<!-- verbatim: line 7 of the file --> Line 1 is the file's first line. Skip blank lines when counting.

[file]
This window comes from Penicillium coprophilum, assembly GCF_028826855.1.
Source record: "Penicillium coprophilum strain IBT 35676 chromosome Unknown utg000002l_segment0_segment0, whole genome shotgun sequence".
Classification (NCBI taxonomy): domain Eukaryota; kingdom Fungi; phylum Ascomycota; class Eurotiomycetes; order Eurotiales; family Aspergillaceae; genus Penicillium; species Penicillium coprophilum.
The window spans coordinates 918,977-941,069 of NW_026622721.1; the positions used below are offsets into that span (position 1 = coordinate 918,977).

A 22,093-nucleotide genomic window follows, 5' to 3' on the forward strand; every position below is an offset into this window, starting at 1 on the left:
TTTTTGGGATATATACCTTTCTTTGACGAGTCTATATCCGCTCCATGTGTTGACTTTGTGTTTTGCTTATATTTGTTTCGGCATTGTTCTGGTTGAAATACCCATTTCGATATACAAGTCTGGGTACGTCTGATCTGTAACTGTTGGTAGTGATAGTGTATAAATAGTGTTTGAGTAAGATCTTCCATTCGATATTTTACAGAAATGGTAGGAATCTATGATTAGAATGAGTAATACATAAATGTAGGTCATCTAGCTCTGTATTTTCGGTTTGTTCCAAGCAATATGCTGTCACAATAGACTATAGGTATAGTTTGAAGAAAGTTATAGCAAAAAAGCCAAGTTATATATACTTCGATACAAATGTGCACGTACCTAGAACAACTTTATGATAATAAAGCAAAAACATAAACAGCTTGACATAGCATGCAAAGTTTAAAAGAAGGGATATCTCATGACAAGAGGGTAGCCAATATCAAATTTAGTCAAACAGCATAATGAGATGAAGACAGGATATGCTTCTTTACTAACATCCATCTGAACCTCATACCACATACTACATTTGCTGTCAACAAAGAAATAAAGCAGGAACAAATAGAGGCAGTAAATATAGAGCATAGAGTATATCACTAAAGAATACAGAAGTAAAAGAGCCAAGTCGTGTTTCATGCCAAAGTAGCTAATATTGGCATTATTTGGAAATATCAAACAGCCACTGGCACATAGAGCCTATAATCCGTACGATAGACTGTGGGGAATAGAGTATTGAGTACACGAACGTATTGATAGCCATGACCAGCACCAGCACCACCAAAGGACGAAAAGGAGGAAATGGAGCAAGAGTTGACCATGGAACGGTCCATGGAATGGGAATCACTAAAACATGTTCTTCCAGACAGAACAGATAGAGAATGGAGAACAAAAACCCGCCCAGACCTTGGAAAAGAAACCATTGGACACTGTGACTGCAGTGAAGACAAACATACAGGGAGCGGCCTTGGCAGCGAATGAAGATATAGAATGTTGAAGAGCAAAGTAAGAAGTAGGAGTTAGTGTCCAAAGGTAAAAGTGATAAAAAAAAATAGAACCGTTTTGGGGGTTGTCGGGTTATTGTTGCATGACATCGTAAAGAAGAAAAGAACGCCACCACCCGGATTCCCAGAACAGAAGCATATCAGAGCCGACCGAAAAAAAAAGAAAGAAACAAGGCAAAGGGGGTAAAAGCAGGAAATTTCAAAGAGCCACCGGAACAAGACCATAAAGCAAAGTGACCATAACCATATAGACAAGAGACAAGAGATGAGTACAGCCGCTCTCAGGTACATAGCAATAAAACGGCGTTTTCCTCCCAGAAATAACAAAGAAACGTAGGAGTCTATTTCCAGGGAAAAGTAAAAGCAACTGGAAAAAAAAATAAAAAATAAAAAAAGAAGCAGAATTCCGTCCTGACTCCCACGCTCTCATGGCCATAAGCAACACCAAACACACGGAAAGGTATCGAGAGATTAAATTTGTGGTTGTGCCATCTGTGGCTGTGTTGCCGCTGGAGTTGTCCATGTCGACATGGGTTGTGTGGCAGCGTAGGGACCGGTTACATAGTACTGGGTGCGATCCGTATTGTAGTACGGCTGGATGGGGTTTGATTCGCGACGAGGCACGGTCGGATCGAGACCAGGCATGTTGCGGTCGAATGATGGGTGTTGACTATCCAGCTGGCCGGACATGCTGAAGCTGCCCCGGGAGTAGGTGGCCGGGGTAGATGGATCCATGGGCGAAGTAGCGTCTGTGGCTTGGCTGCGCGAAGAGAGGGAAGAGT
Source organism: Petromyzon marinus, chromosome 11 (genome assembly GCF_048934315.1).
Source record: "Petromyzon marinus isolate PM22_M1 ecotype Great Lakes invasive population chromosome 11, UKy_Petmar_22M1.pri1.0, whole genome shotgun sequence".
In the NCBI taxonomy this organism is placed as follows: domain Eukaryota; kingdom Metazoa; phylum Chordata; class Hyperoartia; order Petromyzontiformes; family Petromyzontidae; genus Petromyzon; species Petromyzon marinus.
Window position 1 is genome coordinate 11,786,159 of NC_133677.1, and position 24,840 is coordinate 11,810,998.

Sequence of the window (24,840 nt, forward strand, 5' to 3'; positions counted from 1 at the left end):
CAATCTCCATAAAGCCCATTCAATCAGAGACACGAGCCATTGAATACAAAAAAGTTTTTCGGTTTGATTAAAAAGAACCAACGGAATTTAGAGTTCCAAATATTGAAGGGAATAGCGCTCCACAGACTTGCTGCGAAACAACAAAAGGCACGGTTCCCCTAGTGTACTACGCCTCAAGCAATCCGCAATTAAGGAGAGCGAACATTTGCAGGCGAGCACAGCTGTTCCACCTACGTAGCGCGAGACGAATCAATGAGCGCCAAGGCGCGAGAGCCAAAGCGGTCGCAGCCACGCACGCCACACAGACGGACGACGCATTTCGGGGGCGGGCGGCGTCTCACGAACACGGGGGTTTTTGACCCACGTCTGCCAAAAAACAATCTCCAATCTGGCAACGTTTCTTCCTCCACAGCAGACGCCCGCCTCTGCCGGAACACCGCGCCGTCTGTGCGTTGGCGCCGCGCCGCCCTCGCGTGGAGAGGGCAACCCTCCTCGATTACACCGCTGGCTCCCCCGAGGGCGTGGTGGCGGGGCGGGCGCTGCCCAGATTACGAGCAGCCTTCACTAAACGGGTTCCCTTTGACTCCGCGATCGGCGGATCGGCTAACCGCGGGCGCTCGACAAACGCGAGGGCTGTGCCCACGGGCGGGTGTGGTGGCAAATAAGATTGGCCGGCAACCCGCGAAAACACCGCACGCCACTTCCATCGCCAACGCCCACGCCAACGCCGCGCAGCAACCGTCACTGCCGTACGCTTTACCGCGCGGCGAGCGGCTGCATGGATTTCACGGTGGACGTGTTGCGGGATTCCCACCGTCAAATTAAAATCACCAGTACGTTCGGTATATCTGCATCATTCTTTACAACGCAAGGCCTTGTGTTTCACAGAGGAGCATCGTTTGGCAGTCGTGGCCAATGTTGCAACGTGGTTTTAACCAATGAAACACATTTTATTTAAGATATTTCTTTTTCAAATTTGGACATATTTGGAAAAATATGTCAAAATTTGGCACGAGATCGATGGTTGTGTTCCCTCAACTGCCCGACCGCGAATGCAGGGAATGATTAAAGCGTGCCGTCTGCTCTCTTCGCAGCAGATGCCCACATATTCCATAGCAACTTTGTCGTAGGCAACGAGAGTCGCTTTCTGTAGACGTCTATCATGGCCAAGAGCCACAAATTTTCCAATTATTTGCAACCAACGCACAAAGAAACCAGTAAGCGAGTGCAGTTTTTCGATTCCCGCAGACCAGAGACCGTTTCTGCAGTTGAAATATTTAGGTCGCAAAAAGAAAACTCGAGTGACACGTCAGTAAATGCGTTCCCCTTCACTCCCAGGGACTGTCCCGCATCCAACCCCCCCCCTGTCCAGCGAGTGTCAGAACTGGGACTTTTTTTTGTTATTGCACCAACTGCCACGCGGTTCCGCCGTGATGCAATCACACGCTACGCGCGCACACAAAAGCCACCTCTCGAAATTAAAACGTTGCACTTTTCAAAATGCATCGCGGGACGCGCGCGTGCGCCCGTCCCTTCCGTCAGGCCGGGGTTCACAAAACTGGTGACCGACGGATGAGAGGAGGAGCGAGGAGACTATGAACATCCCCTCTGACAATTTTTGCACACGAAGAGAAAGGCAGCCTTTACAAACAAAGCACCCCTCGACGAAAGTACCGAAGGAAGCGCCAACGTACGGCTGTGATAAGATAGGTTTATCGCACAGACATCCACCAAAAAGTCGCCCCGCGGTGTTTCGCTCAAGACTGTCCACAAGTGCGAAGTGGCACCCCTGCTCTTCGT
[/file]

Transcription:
Source organism: Petromyzon marinus, chromosome 11 (genome assembly GCF_048934315.1).